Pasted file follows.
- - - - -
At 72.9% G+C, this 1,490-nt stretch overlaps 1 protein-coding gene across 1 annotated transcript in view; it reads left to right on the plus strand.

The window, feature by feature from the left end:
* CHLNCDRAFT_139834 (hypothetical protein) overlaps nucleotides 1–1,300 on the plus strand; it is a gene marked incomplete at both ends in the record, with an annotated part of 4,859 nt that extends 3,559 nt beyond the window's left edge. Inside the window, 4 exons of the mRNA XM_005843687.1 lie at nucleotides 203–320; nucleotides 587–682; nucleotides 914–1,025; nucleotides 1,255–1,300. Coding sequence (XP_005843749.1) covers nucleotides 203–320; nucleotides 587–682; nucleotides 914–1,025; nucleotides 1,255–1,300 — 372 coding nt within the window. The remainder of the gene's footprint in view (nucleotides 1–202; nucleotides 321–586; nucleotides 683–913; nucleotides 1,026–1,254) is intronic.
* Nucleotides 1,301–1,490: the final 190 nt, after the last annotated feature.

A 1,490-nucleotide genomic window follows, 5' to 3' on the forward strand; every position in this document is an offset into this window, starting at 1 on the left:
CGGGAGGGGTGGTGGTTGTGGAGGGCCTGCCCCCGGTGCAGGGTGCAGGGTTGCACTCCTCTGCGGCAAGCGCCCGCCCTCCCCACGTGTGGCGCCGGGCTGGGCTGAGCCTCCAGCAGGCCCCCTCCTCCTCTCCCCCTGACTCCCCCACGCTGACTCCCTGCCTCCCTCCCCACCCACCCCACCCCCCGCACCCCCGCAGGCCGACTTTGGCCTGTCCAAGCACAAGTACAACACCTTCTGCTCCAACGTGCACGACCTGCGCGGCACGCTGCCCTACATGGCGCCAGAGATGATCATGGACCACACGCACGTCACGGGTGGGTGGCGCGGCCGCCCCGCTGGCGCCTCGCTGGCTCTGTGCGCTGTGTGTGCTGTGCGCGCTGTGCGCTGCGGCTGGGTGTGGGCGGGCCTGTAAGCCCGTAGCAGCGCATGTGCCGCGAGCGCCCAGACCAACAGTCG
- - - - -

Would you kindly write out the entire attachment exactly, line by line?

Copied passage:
At 72.9% G+C, this 1,490-nt stretch overlaps 1 protein-coding gene across 1 annotated transcript in view; it reads left to right on the plus strand.

The window, feature by feature from the left end:
* CHLNCDRAFT_139834 (hypothetical protein) overlaps nucleotides 1–1,300 on the plus strand; it is a gene marked incomplete at both ends in the record, with an annotated part of 4,859 nt that extends 3,559 nt beyond the window's left edge. Inside the window, 4 exons of the mRNA XM_005843687.1 lie at nucleotides 203–320; nucleotides 587–682; nucleotides 914–1,025; nucleotides 1,255–1,300. Coding sequence (XP_005843749.1) covers nucleotides 203–320; nucleotides 587–682; nucleotides 914–1,025; nucleotides 1,255–1,300 — 372 coding nt within the window. The remainder of the gene's footprint in view (nucleotides 1–202; nucleotides 321–586; nucleotides 683–913; nucleotides 1,026–1,254) is intronic.
* Nucleotides 1,301–1,490: the final 190 nt, after the last annotated feature.

A 1,490-nucleotide genomic window follows, 5' to 3' on the forward strand; every position in this document is an offset into this window, starting at 1 on the left:
CGGGAGGGGTGGTGGTTGTGGAGGGCCTGCCCCCGGTGCAGGGTGCAGGGTTGCACTCCTCTGCGGCAAGCGCCCGCCCTCCCCACGTGTGGCGCCGGGCTGGGCTGAGCCTCCAGCAGGCCCCCTCCTCCTCTCCCCCTGACTCCCCCACGCTGACTCCCTGCCTCCCTCCCCACCCACCCCACCCCCCGCACCCCCGCAGGCCGACTTTGGCCTGTCCAAGCACAAGTACAACACCTTCTGCTCCAACGTGCACGACCTGCGCGGCACGCTGCCCTACATGGCGCCAGAGATGATCATGGACCACACGCACGTCACGGGTGGGTGGCGCGGCCGCCCCGCTGGCGCCTCGCTGGCTCTGTGCGCTGTGTGTGCTGTGCGCGCTGTGCGCTGCGGCTGGGTGTGGGCGGGCCTGTAAGCCCGTAGCAGCGCATGTGCCGCGAGCGCCCAGACCAACAGTCG